A video of police officers responding to a call over a homeless man in a restaurant went viral this week, but not for the reasons you'd think.
On Saturday, a customer at a Myrtle Beach, South Carolina Hardee's called the cops because a homeless man came into the restaurant "asking for scraps." The incident was posted to Facebook by user Victoria Summer, who works at the restaurant.
"Police were called to our restaurant today because a homeless man was asking people for their scraps to eat. This police officer bought the homeless man food and handled the situation amazingly! 💖"
Fox News pointed out that employees at the Hardees on Highway 17 "had been feeding the man for days." But when officers arrived on the scene, they did something totally unexpected. Horry County Police Officer CJ Mullinax surprised the homeless man by whipping out his wallet and buying him two cheeseburgers.
Summer's Facebook post was inundated flooded with comments from people who were thrilled to see Mullinax's generosity, including one individual who claims to know the homeless man. According to the comment, "Donald" is a veteran whose "family doesn't talk to him."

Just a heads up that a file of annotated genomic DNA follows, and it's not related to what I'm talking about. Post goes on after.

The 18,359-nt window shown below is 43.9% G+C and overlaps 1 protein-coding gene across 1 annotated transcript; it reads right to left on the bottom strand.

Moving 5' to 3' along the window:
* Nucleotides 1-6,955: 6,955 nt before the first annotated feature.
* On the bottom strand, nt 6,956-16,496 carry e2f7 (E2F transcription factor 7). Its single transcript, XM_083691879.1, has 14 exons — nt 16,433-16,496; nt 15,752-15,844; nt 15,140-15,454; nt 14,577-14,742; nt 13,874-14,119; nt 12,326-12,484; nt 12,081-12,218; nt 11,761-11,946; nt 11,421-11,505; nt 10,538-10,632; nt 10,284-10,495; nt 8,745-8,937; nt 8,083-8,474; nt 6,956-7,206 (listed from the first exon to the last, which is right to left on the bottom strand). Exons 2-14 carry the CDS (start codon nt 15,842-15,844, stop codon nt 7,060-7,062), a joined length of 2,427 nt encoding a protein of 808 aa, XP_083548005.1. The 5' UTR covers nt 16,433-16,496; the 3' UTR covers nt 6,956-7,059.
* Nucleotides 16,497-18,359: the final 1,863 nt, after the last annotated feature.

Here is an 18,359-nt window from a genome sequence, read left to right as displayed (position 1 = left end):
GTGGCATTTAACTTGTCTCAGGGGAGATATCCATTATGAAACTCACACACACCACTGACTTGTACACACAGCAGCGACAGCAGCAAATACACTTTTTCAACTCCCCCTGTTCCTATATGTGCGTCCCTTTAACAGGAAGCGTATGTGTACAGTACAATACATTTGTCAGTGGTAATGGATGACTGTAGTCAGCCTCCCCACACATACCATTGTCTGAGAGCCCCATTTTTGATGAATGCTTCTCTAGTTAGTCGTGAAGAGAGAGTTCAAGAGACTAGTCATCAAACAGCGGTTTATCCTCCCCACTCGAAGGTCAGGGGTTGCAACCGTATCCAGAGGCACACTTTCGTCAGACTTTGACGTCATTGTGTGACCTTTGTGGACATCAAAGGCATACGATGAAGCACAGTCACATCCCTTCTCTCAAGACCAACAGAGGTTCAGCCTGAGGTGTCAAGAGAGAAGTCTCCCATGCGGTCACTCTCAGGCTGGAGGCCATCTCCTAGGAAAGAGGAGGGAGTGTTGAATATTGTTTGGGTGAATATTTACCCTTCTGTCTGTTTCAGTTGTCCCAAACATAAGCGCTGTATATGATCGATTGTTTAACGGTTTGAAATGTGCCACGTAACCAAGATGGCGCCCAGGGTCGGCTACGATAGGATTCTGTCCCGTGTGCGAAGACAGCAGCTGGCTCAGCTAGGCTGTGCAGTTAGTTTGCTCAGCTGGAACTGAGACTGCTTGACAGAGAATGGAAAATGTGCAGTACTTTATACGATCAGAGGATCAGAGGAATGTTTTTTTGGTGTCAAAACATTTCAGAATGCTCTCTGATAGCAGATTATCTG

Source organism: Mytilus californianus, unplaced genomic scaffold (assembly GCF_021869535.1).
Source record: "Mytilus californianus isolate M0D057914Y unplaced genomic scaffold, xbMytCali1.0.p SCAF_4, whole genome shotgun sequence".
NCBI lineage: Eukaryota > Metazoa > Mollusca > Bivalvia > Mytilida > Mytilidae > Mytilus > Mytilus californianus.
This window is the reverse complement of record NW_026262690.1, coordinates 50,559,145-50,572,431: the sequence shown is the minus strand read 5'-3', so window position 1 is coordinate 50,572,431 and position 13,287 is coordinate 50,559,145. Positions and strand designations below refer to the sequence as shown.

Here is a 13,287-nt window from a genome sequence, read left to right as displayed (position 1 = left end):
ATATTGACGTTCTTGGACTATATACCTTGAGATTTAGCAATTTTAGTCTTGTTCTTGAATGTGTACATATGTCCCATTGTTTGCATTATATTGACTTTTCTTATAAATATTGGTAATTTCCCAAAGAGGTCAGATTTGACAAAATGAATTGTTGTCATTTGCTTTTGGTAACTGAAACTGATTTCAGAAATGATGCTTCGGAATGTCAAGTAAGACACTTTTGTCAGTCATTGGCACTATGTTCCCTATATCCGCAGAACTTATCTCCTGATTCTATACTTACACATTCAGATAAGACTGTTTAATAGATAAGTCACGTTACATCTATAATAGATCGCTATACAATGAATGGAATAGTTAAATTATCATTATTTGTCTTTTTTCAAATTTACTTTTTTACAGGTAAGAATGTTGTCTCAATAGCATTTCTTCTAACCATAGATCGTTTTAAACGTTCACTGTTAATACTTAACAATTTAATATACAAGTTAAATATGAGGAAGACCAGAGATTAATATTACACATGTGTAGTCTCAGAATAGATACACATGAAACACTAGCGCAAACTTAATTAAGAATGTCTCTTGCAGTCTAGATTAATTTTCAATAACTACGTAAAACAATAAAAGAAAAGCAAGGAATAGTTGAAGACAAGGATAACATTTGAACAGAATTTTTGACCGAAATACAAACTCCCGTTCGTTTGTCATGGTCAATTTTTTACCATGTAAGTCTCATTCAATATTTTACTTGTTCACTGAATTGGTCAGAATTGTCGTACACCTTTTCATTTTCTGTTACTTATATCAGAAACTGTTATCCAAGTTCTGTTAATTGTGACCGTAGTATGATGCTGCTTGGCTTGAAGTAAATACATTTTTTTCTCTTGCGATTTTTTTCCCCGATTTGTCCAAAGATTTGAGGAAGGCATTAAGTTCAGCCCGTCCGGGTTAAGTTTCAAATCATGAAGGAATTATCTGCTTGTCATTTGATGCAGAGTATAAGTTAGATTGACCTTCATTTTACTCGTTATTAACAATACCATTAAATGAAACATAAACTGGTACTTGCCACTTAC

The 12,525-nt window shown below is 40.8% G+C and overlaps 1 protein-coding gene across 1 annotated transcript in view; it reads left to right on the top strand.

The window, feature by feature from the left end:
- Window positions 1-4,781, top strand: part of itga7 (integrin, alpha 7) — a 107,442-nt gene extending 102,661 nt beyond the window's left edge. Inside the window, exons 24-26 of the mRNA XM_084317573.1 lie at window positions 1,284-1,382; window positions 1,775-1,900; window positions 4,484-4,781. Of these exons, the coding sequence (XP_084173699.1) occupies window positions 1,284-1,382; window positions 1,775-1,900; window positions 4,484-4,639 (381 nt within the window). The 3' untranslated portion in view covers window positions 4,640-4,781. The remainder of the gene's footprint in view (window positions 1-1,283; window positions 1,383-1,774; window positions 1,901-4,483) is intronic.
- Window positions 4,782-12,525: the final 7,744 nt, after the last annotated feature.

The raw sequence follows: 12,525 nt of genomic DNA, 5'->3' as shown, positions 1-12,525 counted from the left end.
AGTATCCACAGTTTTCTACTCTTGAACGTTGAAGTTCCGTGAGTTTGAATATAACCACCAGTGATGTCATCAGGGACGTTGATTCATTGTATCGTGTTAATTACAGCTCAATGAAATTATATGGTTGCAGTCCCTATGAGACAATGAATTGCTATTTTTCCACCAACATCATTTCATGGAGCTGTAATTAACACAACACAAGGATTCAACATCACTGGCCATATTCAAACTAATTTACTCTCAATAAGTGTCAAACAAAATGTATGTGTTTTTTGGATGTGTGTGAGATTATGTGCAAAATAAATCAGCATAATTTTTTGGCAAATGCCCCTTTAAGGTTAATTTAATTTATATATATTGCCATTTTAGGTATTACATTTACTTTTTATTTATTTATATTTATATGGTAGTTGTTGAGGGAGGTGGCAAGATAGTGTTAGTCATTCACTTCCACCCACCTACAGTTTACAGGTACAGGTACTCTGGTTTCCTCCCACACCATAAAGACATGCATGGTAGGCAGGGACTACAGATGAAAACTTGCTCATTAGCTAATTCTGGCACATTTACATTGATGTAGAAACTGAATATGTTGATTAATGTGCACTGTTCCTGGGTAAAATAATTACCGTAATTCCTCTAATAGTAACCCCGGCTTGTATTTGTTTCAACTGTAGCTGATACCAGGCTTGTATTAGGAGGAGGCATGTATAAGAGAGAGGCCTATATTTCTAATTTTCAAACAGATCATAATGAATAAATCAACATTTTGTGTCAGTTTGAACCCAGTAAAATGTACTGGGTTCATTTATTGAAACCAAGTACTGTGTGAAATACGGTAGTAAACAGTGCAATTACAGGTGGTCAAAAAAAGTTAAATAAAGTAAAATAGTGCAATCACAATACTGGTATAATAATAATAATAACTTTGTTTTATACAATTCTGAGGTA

"That Homeless man is Donald. I met him over at the Walmart in market Common the other day and since he's a veteran and very humble.
He served in the Army from 1978-1981 then got out, worked in construction and then hit a wall which brought him to a point in his life that walked him down the road to homelessness.... his family doesn't talk to him and he's the nicest guy."
"Good job officer," another user wrote. "Your act of buying food for him will spare a lot for you. Always be the good person, to save someone to hunger."
One user asked why no one in the restaurant bought food for Donald.
The Horry County Police Department also commented, thanking the public for their positive feedback and support.
"Thank you all for the positive and supportive comments regarding Officer C.J. Mullinax and his assistance to one of our citizens in need."
So did an acquaintance of Mullinax, who said he was "a cool guy" and "a good cop."